China port pact in focus as President visits Myanmar

President Ram Nath Kovind’s first visit to Myanmar starting on Monday will be an occasion to build upon the strong bilateral relationship with India’s biggest link with the Asean region. However, with Myanmar signing the Kyaukpyu port project with China in November, officials in India are concerned that this port could become a greater security threat for India than the Gwadar port in Pakistan.

India has committed to execute the Rakhine state development programme, where, among other things, India plans to build 250 housing units for returning Rohingya refugees from Bangladesh. Not many have come back, but the first 50 will be handed over during the president’s visit, said foreign secretary Vijay Gokhale, briefing journalists this week.

But the Kyaukpyu port project keeps Indian security officials awake at night. “We think its a greater potential threat to India than even the Gwadar port,” senior government sources told TOI.

Myanmar and China signed the port deal in November, after Myanmar, worried about debt traps, scaled down the project from $7 billion to $1.3 billion. The project will be executed by a consortium led by China’s Citic Group and Myanmar’s Kyaukpyu Special Economic Zone Management Committee, on a 70:30 investment breakup. Despite this scaled down version, Indian officials monitoring the Chinese project said they detected activities and construction in the area that was not consistent with the stated intent of the project.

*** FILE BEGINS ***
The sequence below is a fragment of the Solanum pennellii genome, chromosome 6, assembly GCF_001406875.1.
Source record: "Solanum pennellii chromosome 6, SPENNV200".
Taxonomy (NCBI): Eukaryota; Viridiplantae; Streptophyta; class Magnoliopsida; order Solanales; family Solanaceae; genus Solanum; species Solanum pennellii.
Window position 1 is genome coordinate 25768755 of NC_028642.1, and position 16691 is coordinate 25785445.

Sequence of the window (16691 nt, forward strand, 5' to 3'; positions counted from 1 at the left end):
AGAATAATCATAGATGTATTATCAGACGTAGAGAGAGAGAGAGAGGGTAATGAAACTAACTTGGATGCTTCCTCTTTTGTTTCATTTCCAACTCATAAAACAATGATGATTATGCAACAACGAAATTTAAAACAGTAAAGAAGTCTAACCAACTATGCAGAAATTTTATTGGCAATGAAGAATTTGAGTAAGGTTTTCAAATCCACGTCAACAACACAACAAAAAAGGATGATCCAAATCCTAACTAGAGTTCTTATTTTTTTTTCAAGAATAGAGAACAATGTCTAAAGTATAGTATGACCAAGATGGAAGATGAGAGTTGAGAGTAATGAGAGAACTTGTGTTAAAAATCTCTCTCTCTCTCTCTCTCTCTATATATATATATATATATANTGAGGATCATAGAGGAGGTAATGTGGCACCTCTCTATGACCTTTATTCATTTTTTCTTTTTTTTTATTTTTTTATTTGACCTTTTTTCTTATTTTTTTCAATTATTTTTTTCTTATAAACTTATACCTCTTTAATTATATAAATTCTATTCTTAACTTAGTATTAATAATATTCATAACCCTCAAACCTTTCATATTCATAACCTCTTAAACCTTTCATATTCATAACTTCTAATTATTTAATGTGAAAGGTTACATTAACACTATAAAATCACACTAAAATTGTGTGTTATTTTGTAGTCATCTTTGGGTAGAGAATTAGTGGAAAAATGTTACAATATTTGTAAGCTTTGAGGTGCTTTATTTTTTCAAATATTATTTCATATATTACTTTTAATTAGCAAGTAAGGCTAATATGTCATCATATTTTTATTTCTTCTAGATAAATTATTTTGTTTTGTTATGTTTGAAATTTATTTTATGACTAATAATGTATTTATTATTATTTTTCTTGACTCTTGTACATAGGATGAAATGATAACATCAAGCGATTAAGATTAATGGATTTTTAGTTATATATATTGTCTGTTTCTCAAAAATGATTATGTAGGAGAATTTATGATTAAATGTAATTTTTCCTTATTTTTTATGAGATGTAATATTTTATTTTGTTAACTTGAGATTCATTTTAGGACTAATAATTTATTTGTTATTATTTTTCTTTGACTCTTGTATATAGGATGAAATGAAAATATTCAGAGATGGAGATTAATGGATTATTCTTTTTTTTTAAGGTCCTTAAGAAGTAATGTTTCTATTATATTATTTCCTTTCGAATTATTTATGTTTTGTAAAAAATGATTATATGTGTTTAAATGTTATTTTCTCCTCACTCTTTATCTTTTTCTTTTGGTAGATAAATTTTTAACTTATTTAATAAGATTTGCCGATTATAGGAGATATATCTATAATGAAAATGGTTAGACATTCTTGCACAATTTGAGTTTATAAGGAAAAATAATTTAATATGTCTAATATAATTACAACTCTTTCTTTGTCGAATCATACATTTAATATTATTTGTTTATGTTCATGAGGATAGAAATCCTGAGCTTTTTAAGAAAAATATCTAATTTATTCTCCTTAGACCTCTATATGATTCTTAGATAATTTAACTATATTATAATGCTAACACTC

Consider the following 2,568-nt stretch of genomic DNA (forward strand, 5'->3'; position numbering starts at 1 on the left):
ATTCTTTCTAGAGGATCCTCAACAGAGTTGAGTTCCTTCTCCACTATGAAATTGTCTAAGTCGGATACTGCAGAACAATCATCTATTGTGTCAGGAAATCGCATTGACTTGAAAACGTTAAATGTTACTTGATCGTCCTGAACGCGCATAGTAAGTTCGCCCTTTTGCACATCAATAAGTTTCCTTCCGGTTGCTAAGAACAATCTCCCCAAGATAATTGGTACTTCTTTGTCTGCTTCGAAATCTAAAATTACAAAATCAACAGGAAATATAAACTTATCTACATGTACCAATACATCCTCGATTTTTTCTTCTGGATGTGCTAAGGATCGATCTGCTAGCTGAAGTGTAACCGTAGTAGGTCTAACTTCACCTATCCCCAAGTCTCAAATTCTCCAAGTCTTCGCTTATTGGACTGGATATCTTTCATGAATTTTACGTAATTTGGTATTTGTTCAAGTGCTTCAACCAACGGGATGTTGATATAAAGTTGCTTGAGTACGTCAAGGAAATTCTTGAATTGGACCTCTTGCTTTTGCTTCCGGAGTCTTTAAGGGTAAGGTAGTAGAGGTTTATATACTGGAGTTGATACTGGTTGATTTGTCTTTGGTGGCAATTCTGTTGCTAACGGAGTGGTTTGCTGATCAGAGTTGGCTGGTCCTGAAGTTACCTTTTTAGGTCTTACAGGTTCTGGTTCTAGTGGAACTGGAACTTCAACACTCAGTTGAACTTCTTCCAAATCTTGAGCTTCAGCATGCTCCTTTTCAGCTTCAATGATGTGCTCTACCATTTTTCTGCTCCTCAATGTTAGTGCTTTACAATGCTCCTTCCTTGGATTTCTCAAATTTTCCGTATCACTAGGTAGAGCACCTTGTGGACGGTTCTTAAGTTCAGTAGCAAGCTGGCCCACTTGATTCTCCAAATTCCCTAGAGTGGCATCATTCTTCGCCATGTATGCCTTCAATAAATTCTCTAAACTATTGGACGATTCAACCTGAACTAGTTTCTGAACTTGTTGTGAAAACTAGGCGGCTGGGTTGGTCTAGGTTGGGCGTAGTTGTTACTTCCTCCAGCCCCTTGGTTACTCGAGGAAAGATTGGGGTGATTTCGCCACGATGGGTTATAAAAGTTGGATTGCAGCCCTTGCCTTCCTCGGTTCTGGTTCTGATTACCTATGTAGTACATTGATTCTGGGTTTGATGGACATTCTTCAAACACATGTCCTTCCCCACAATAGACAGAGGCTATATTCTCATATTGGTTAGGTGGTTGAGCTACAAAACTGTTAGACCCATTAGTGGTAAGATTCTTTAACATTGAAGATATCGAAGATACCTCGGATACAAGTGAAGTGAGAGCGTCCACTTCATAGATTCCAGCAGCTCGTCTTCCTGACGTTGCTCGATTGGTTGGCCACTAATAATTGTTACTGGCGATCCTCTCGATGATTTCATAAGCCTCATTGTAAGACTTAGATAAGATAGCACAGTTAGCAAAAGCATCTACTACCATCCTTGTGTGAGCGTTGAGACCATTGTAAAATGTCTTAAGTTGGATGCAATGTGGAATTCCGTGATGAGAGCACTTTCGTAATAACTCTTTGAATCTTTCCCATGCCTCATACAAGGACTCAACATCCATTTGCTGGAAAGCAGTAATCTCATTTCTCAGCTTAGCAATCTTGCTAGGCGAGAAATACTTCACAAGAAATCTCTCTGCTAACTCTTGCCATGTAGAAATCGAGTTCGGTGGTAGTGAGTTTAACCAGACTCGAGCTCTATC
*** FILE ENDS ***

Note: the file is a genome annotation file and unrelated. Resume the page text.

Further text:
Interestingly, India has already built the Sittwe port, also in Myanmar’s Rakhine province which is operational. Japan is helping finance a $3.28 billion economic zone at Thilawa port, south of Yangon. Another Japan-Thailand-Myanmar special economic zone in southeast Dawei is also struggling to be up and running. That means Kyaukpyu’s utility is not really imperative for Myanmar’s development.

Kyaukpyu is the terminus of an oil and gas pipeline, in operation since 2013, an over 700-km pipeline to connect to China’s southwestern Yunnan province, serving over 300 million people. When this is compared to Gwadar, which connects to sparsely populated Xinjiang and Tibet regions, Kyaukpyu’s importance to China is evident.

It gives China an alternative route for energy imports from Middle East that avoids the choke points of Malacca Straits. Connected with this port is China’s sustained efforts to get the Thai government to allow China to deepen and widen the crucial Kra Canal. That is currently problematic, because it could physically separate Thailand’s southern Muslim province from the rest of the country. However, the promise of huge revenues has prevented the Thai government from rejecting the Chinese project entirely. When questioned, the current general-PM of Thailand, Gen Prayut Chan-o-Cha was quoted saying that any decision on Kra Canal development would be taken by an elected government in future.

India finds this position deeply problematic, sources said. “We would have preferred that he had taken a decision on their national interest,” they said. If the Kra Canal is developed, it frees China entirely, becoming a deep water canal for Chinese goods and energy, not to speak of being able to dominate the Andaman Sea, as well as the Bay of Bengal, even the Indian Ocean.

Officials following the growing Chinese footprint concede that Myanmar is not Sri Lanka, and Myanmar authorities have been known to push back against China, notably in 2011 with the Myitsone Dam. But the current government feels deeply threatened by the West as they are caught in the ongoing Rohingya crisis. With western countries threatening sanctions on Myanmar again, including referring some Army generals to the International Criminal Court, NayPyiTaw sees little option but to turn to China for help. India has been trying to sensitise its partner countries but so far there has been little progress.


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